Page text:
The Charleston church shooting that took place at Emanuel AME holds eerie similarity to the 16th Street Baptist Church bombing of 1963, which claimed the lives of four little girls: Addie Mae Collins, Cynthia Wesley, Carole Robertson, and Carole Denise McNair. Just 43 years ago on June 24, 1973, the same week of New Orleans gay pride, an arsonist set fire to the upstairs lounge of the French Quarter, killing 32 people. No suspect was ever charged.

Because of this, Black and LGBTQ people share a contentious identity.

The Civil Rights and Gay Rights Movements were a collection of widespread efforts to protect our best interests and identities, and both were responses to hate. Since the FBI is investigating reports that Mateen used gay dating apps, Mateen’s horrendous act is potentially a response to his own self-hatred.

The victims of the Orlando shooting were casualties of that hate. Days after our nation’s deadliest mass shooting, Republicans in the House of Representatives successfully blocked a bill that would ensure federal contractors can’t discriminate on the basis of sexual orientation or gender identity. And then there’s the lack of acknowledgement that the Orlando shooting was even a hate crime.

In his reaction to the murders on Twitter Speaker of the House, Paul Ryan, references those who lost their lives in the tragic shooting as “victims” while other Republicans followed suit. Meanwhile, House Minority Leader Nancy Pelosi consistently mentioned “LGBTQ” in her responses. This was also practiced with the Charleston church shooting.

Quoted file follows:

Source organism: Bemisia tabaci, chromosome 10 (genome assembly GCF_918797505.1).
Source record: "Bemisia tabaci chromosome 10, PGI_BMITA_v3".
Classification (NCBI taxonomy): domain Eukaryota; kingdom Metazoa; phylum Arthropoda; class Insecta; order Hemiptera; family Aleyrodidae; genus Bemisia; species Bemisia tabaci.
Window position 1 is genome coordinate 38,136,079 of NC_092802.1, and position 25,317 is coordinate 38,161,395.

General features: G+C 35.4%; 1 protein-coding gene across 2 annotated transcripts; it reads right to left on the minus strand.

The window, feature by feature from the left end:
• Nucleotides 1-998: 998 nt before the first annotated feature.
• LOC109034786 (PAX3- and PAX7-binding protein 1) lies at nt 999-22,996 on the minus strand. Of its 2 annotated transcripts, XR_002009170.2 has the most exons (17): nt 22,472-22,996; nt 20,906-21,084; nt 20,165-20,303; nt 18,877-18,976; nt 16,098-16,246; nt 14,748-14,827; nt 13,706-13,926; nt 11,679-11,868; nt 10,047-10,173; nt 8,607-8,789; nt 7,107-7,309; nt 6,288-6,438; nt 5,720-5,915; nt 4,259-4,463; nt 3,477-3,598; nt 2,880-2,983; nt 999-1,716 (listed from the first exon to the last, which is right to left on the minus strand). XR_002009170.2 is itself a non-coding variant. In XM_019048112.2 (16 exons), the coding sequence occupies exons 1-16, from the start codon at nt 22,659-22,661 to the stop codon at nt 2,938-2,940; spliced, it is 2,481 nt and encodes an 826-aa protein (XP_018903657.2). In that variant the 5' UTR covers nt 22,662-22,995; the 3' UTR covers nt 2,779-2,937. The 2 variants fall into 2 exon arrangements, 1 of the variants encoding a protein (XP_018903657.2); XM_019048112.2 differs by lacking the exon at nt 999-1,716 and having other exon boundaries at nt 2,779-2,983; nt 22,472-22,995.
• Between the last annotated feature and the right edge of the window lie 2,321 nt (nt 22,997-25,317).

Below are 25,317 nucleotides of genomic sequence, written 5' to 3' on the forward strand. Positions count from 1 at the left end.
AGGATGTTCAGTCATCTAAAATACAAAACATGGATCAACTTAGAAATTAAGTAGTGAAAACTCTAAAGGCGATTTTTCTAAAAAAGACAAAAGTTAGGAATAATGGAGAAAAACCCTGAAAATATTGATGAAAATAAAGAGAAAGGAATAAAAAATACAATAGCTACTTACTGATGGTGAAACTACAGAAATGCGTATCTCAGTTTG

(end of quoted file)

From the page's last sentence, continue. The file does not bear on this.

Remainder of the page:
“I don’t know what was on the mind or heart of the man who committed these atrocious crimes,” said former Florida Gov. Jeb Bush when Huffington Post asked if he thought the Charleston shooting was racially motivated. While there were some Republicans that did acknowledge the racist component, most simply blamed Dylan Roof’s actions on mental illness. As if mentally ill people can’t be racist. Roof would later admit that he carried out the shooting in hopes of starting a race war. Friends of Roof also revealed to media outlets that he was pro segregation.

Acknowledgement post tragedy isn’t acknowledgement, it’s guilt. And to rob victims of their acknowledgement, whether by race, gender, or sexuality sends a grim message that it’s OK to target these same people in the future.  The absence of this kind of acknowledgement socializes hate in a way that desensitizes the masses when it comes to race and sexuality-based discrimination, making that hate more digestible.

The government’s stance on gun control is also to blame for such violence. Everyday citizens should not have the ability to carry out a massacre on a whim or premeditated. And breeding hate from tragedy just pays that hate forward.

What happened in Orlando could’ve happened to any of us. No one is above tragedy. This month may be LGBTQ Pride Month, but after learning the names and ages of the 49 victims, I’m just happy to be alive, because not even Pride Month is guaranteed.

This piece is dedicated to all the victims and their loved ones affected by the Orlando shooting, the victims of the Charleston shooting and their loved ones, and all victims of hate crimes.

Terrence Chappell's Headshot

Terrence Chappell is a Chicago-based writer. He covers an array of topics ranging from social justice to more brain candy content such as pop culture and infotainment. Terrence has been featured on, Huffington Post,, Windy Cindy Times, and the Black Youth Project. When he isn’t writing, Terrence works as a social media manager at Burrell Communications.